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Federal, state agencies welcome new energy facility

By Joel Hall

jhall@news-daily.com

Representatives from the U.S. Environmental Protection Agency (EPA), State Insurance Commissioner John Oxendine, and State Sen. David Shafer (R-Duluth) were among many dignitaries who welcomed the opening of a new Clean Energy compressed natural gas (CNG) facility in College Park.

The facility, which had its official ribbon cutting on Wednesday, will serve as both the first Clean Energy filling station in Georgia and the largest fleet access CNG facility in the state.

About 100 people gathered for the ribbon cutting at 4555 Edison Drive in College Park, less than a mile from Hartsfield-Jackson Atlanta International Airport. Despite cold gusts of wind and constant, deafening interruptions from jets leaving the world's busiest airport, national, state and county officials praised the new fueling station, which has the ability to dispense 900 gallons of CNG per hour, 24 hours a day.

Jack Longino, College Park mayor, said the new facility may open a wave of partnerships among Clean Energy, College Park, and the various ground transportation and shuttle services which service the airport.

"I think it just shows that College Park is very interested in moving forward with green facilities," said Longino. "Coming from the automotive repair industry, there are virtually zero emissions that come from natural gas.

"The airport is going to push that all the vehicles at the airport are compressed natural gas," Longino continued. "It's a new movement, and I think College Park is on the cutting edge of it."

In another kind gesture, Kenneth Lapierre, deputy director of the EPA Air, Pesticides, and Toxins Management Division, gave a $117,437 check to the city of College Park to replace its four-truck fleet of diesel trash trucks with four new, clean-burning CNG trucks. Lapierre said the facility would help cut diesel emissions around the airport and "advertise" CNG to other county and city governments around the state.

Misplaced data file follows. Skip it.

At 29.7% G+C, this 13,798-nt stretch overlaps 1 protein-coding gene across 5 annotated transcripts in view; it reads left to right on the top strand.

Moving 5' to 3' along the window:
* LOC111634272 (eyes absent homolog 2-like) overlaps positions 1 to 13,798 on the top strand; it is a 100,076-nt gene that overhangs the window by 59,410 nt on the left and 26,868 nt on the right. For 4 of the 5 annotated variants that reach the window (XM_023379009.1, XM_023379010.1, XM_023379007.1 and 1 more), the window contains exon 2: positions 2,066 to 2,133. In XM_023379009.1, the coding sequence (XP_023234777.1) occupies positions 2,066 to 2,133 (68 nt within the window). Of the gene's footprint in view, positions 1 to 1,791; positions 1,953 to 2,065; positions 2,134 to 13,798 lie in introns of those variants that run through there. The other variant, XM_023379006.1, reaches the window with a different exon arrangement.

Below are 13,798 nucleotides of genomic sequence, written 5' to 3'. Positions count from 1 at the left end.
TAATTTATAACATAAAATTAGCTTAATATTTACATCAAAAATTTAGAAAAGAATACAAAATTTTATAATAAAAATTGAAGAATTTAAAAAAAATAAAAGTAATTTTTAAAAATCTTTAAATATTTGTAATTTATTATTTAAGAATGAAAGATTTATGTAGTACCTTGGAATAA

"With diesel emissions, there is fine particulate matter and studies have shown it can be harmful to humans," said Lapierre. "The more trucks that use compressed natural gas, the more we will continue to see the benefits."

Winston Cooper, manager of ground transportation at Hartsfield-Jackson Airport, said the facility is "a natural fit" for the airport. He said the airport is in the process of providing incentives to airport-related companies willing to convert their vehicle fleets to use CNG.

"We want to work with all the businesses at the airport to provide a cleaner and more environmentally friendly environment," said Cooper. "We couldn't have a better opportunity in our own backyard."

Eldrin Bell, Clayton County Board of Commissioners chairman, who delivered the program's invocation, said the county supports Clean Energy and is seeking a partnership, in which C-TRAN buses can do their refueling in College Park.

"We're looking at all our options to fund the services we provide to our citizens at the lowest cost possible," said Bell.

"It's either make an agreement with MARTA (Metro Atlanta Rapid Transit Authority) downtown, or make an agreement with College Park. I'd rather drive our businesses the shortest distance.

"To do this kind of agreement, would be a cost saver," said Bell.